In October 1918, HMAT Boonah sailed out of Fremantle harbor. She carried a cargo of over 1,000 soldiers, all destined for the battlefields of Europe. The Boonah was the last such troopship to leave from Australia. Three days from Durban, the ship’s wireless received a message. The fighting was over. An Armistice had been signed.
The Boonah was ordered to proceed to Durban, take on coal, and return directly to Australia. But the deadly ‘Spanish flu’ got there before her. Infection spread like wildfire through the cramped conditions of the ship. Men complained of sore throats, constricted chests, and difficulties breathing.
Twenty nurses volunteered to tend to the sick and the dying.
They endured a slow and staggered voyage across the baking heat of the Indian Ocean. At home, the authorities panicked. Fearing the arrival of a pandemic, they denied the Boonah permission to land. For weeks the vessel was diverted from one port to another. One newspaper described the ship as ‘a floating hell’.
After a public outcry, the Boonah was finally ordered back to Fremantle. Men from the stricken vessel were ferried ashore to the quarantine station at Woodman Point. There they would be kept in strict isolation. Over the next twelve months, no fewer than thirty-one patients would die.
Their nurses died with them. Despite every precaution, three nurses were carried off by the disease. Others fell seriously ill, victims to infection or primitive attempts at inoculation. An Army chaplain quickly likened their sacrifice to that of the battlefield, ‘the casualties being equivalent to those sustained in … action’.
But it wasn't just Army nurses who risked their lives. Hilda Williams, a civilian nurse from the comfortable Perth suburb of Claremont, was one of several women who volunteered to work at Woodman Point. Within weeks she was dead.
All four of the women who died of flu were buried in the bushlands of Woodman Point. Their bodies were taken out from the mortuary in the cool of the evening, and sunk deep in the sand near the graves of the men they cared for. In time, the remains of the flu victims at the quarantine station were reverently relocated to military cemeteries in Perth. As with every military casualty, the families of nurses were entitled to choose an epitaph and told their daughters’ graves would be cared for ‘in perpetuity’.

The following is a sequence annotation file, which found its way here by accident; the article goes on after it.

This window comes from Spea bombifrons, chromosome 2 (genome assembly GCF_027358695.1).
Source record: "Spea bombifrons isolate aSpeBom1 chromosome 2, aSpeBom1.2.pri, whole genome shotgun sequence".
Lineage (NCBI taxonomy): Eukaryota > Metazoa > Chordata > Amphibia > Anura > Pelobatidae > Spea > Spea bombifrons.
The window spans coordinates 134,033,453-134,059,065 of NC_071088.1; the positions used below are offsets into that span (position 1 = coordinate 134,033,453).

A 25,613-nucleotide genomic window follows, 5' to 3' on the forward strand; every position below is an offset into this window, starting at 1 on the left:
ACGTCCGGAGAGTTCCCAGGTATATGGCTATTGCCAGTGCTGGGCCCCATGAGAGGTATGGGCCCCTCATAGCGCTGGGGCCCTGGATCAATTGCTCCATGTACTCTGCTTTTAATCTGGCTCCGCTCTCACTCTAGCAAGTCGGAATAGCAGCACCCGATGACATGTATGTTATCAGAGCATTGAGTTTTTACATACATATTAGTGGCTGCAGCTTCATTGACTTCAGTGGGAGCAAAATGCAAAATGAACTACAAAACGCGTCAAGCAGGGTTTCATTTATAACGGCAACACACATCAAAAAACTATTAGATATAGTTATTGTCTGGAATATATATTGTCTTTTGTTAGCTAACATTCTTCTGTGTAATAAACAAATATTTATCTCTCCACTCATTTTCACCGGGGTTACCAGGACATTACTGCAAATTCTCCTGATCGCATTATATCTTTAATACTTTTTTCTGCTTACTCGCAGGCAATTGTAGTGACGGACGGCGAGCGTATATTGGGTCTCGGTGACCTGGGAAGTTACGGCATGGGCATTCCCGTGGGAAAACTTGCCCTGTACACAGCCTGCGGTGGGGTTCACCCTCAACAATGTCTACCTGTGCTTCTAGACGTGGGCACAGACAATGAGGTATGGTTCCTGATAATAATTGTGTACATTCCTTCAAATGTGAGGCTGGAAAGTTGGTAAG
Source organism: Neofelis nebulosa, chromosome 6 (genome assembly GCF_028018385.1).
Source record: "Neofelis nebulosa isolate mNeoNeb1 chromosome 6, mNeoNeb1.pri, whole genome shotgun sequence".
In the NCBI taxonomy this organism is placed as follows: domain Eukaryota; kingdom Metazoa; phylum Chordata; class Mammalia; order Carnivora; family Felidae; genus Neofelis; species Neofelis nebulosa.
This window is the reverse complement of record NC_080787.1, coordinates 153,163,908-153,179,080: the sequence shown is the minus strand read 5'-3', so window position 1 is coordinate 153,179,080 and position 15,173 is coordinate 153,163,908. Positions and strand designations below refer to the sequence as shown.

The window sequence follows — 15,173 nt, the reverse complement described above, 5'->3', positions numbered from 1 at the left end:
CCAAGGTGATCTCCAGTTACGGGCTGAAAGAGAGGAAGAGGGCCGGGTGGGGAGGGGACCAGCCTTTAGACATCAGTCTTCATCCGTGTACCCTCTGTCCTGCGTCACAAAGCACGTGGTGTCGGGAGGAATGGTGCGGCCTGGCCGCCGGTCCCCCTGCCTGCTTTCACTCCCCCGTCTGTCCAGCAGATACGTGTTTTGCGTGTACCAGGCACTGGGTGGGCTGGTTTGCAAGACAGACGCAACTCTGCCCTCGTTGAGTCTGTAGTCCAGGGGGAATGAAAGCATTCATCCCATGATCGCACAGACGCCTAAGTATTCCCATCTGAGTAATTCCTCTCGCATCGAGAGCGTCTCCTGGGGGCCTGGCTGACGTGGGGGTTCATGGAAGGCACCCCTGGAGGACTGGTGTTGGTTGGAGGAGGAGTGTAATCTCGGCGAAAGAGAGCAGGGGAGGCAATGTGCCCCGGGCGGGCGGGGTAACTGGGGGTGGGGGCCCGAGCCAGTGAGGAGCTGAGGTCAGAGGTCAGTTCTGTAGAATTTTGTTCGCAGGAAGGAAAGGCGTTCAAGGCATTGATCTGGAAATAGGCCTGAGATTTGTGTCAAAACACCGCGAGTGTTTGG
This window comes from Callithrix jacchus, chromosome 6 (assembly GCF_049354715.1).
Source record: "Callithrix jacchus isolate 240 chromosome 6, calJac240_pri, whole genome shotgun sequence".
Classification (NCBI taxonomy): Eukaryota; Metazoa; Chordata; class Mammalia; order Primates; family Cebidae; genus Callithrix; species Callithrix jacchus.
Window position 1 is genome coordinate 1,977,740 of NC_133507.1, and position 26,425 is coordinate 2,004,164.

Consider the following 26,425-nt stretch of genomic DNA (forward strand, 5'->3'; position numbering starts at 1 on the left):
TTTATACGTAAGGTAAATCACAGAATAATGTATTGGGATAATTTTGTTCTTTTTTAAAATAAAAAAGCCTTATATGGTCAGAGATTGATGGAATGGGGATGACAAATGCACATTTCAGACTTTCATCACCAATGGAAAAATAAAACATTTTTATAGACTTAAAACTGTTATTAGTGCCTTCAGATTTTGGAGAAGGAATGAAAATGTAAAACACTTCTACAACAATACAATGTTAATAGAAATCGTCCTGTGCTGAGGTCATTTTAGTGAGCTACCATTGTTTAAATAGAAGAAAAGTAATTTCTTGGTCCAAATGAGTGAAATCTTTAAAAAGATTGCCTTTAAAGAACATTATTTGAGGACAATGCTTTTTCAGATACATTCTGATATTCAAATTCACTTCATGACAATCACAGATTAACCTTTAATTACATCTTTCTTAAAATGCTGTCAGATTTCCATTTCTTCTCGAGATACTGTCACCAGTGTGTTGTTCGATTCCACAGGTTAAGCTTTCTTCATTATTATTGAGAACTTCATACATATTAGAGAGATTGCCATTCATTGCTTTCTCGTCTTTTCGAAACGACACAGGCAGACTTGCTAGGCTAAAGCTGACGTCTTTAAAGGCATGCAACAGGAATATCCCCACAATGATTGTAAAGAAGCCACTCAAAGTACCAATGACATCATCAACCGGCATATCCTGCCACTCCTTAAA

But Hilda Williams was not considered a military casualty. She had served as a civilian—a Voluntary Aid Detachment—and as such had none of the rights, pay or entitlements of a regular army nurse. Her grave still lies in the scrub marked by a simple wooden cross. She was twenty-five years old at the time of her death.
Hilda Williams’ story underscores again the inequalities of remembrance. It also alerts us to a tragedy that followed the aftermath of war. Spanish flu claimed the lives of around fifty million people—around five times more than all the military casualties of war put together. The pandemic was the worst the world had seen in several hundred years and brought the war home to Australia in a way no one had expected. Our dominant memory of the Great War honours the sacrifice of soldiers, men who fell on distant battlefields. But Spanish flu visited pain and loss on civilian populations far from the fighting.
For full attribution of sources, suggestions for further reading and an extended version of the story itself see ‘This striking case of courage and devotion: Hilda Williams’ in Bruce Scates, Rebecca Wheatley and Laura James, World War One: A History in 100 Stories (Melbourne, Penguin/Viking, 2015) pp. 126-128; 357.